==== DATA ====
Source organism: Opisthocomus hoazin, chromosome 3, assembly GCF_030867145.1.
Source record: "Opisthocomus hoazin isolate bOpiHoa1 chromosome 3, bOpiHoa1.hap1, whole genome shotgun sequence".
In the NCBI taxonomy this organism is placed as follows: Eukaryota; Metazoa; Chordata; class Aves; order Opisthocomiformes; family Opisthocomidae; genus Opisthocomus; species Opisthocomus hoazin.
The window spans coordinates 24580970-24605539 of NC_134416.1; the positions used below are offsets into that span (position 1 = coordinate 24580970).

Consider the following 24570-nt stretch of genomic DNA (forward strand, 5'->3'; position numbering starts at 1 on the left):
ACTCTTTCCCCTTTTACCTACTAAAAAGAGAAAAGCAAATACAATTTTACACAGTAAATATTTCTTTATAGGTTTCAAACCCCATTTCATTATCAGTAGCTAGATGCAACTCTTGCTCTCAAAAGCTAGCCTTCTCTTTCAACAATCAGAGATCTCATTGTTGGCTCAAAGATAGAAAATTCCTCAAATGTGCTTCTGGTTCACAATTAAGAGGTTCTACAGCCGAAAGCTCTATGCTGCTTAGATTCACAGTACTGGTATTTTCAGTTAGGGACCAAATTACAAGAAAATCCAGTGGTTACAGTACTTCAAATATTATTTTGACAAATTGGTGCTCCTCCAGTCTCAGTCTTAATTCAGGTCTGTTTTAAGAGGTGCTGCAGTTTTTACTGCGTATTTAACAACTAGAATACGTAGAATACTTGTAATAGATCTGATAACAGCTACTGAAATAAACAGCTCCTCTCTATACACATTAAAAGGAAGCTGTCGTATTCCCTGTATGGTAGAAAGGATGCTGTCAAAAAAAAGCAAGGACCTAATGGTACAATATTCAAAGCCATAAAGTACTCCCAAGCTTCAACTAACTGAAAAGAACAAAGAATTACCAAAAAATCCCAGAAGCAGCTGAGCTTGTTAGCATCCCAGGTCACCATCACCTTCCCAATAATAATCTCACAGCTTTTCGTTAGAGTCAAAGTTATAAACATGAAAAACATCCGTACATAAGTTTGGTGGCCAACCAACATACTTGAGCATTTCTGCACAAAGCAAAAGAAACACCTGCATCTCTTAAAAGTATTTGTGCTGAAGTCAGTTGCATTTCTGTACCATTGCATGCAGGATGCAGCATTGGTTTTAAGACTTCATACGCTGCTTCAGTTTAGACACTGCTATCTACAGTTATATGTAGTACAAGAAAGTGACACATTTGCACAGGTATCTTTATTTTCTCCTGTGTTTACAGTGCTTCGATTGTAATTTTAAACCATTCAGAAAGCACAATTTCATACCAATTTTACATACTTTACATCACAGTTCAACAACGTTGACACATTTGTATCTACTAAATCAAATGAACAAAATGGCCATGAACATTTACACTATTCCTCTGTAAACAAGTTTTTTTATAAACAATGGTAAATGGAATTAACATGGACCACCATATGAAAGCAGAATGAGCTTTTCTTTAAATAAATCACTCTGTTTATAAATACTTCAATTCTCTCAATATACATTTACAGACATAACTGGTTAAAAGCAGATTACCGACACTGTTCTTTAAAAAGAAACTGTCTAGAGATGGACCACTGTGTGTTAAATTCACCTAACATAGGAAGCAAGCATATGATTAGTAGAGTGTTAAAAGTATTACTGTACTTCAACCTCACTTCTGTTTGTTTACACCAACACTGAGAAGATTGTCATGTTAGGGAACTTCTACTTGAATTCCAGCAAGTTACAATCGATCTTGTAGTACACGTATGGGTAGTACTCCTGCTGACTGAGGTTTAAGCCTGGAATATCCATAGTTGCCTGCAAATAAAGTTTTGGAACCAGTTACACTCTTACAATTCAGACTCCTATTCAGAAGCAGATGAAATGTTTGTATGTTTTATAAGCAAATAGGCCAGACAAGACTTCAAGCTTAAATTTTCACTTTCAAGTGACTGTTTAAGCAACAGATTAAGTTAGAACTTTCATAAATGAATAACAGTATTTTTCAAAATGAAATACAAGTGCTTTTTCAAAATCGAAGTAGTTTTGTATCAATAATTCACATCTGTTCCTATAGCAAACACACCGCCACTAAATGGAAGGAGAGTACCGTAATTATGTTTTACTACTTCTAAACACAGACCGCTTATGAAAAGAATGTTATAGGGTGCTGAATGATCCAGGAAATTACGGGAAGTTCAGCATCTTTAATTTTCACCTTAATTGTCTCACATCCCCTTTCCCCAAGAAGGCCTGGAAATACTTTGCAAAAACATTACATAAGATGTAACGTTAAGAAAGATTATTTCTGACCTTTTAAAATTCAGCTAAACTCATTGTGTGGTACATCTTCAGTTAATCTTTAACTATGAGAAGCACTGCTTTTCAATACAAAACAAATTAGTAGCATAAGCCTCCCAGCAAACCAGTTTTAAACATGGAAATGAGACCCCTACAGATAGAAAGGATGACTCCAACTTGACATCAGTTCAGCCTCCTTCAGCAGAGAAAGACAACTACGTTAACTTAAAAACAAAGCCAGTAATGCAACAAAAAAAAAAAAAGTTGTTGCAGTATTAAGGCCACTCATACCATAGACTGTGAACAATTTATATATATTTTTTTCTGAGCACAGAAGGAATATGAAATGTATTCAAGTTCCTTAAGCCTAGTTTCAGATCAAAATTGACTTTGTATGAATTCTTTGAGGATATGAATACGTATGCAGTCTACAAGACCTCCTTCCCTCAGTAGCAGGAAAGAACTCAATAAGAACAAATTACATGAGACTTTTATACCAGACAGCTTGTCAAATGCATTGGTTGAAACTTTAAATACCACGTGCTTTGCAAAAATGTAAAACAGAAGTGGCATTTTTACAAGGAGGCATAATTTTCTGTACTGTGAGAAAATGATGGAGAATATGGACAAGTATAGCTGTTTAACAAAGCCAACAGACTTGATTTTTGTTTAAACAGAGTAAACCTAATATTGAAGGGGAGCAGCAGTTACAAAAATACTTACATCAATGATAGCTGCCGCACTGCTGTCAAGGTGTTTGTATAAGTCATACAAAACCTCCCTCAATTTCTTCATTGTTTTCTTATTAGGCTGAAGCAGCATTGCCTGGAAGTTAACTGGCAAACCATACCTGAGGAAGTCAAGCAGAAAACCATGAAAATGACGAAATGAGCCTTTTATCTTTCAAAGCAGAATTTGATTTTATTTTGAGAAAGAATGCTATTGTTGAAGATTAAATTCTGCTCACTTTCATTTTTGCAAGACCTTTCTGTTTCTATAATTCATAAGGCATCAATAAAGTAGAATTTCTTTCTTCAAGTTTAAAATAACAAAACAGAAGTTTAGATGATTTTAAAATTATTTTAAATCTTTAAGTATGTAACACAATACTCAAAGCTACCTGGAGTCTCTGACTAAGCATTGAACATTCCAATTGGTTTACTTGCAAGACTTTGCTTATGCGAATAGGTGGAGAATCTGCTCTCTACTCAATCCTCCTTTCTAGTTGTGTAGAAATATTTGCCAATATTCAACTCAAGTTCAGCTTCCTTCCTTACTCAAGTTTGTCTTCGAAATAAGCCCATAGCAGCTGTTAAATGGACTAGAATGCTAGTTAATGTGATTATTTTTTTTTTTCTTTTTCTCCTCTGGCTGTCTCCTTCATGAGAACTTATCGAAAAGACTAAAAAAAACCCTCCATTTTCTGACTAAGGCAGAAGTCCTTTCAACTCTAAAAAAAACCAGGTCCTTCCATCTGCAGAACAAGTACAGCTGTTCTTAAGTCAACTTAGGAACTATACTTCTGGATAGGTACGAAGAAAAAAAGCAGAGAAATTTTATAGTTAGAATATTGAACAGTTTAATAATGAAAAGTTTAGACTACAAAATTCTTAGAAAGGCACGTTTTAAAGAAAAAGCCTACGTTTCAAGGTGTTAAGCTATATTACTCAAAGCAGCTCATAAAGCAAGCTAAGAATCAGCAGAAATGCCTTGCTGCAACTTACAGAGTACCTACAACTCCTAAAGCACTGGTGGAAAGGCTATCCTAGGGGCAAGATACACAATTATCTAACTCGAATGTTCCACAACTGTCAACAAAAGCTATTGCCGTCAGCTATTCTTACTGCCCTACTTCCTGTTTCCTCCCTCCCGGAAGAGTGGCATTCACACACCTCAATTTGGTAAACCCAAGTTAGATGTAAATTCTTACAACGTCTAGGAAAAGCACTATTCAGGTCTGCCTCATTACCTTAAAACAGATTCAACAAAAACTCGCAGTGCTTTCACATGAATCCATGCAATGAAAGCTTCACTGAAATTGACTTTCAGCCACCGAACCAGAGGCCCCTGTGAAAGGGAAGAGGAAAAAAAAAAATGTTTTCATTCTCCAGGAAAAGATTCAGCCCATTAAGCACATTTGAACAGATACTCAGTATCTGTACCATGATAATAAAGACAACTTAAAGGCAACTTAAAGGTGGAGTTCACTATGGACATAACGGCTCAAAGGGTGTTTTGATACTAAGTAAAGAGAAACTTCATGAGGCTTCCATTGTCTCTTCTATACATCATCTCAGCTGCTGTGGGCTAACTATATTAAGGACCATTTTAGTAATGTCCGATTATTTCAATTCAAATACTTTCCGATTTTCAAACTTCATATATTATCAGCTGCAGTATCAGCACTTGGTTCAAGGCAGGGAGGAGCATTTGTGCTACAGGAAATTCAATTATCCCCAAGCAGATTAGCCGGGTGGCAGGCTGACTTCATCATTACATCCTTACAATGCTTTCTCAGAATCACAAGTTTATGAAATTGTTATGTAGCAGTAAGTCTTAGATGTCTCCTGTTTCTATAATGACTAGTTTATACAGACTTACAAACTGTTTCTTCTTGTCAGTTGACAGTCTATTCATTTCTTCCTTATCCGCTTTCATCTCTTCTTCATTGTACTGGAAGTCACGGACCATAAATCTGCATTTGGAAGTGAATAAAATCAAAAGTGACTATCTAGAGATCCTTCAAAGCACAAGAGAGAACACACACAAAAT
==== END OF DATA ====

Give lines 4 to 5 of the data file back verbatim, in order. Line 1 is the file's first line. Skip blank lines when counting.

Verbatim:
The window spans coordinates 24580970-24605539 of NC_134416.1; the positions used below are offsets into that span (position 1 = coordinate 24580970).

Consider the following 24570-nt stretch of genomic DNA (forward strand, 5'->3'; position numbering starts at 1 on the left):